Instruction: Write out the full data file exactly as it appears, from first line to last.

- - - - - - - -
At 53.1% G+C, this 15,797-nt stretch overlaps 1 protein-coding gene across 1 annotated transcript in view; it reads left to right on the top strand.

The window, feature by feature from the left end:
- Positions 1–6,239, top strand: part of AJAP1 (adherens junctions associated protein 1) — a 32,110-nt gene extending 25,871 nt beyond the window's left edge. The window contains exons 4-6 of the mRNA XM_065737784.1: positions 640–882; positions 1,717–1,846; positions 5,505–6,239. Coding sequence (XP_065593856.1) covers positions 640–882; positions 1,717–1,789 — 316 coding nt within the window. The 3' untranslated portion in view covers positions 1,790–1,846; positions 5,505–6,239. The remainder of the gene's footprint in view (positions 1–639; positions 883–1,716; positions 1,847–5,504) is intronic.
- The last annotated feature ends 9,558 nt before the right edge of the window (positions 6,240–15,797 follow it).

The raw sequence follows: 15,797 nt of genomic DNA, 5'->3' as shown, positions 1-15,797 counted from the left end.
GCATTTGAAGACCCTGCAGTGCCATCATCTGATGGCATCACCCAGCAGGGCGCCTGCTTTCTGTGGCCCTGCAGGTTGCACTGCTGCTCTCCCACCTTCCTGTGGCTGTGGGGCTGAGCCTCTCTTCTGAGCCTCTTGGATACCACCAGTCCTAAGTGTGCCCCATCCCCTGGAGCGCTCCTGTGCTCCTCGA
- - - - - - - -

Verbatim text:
At 53.1% G+C, this 15,797-nt stretch overlaps 1 protein-coding gene across 1 annotated transcript in view; it reads left to right on the top strand.

The window, feature by feature from the left end:
- Positions 1–6,239, top strand: part of AJAP1 (adherens junctions associated protein 1) — a 32,110-nt gene extending 25,871 nt beyond the window's left edge. The window contains exons 4-6 of the mRNA XM_065737784.1: positions 640–882; positions 1,717–1,846; positions 5,505–6,239. Coding sequence (XP_065593856.1) covers positions 640–882; positions 1,717–1,789 — 316 coding nt within the window. The 3' untranslated portion in view covers positions 1,790–1,846; positions 5,505–6,239. The remainder of the gene's footprint in view (positions 1–639; positions 883–1,716; positions 1,847–5,504) is intronic.
- The last annotated feature ends 9,558 nt before the right edge of the window (positions 6,240–15,797 follow it).

The raw sequence follows: 15,797 nt of genomic DNA, 5'->3' as shown, positions 1-15,797 counted from the left end.
GCATTTGAAGACCCTGCAGTGCCATCATCTGATGGCATCACCCAGCAGGGCGCCTGCTTTCTGTGGCCCTGCAGGTTGCACTGCTGCTCTCCCACCTTCCTGTGGCTGTGGGGCTGAGCCTCTCTTCTGAGCCTCTTGGATACCACCAGTCCTAAGTGTGCCCCATCCCCTGGAGCGCTCCTGTGCTCCTCGA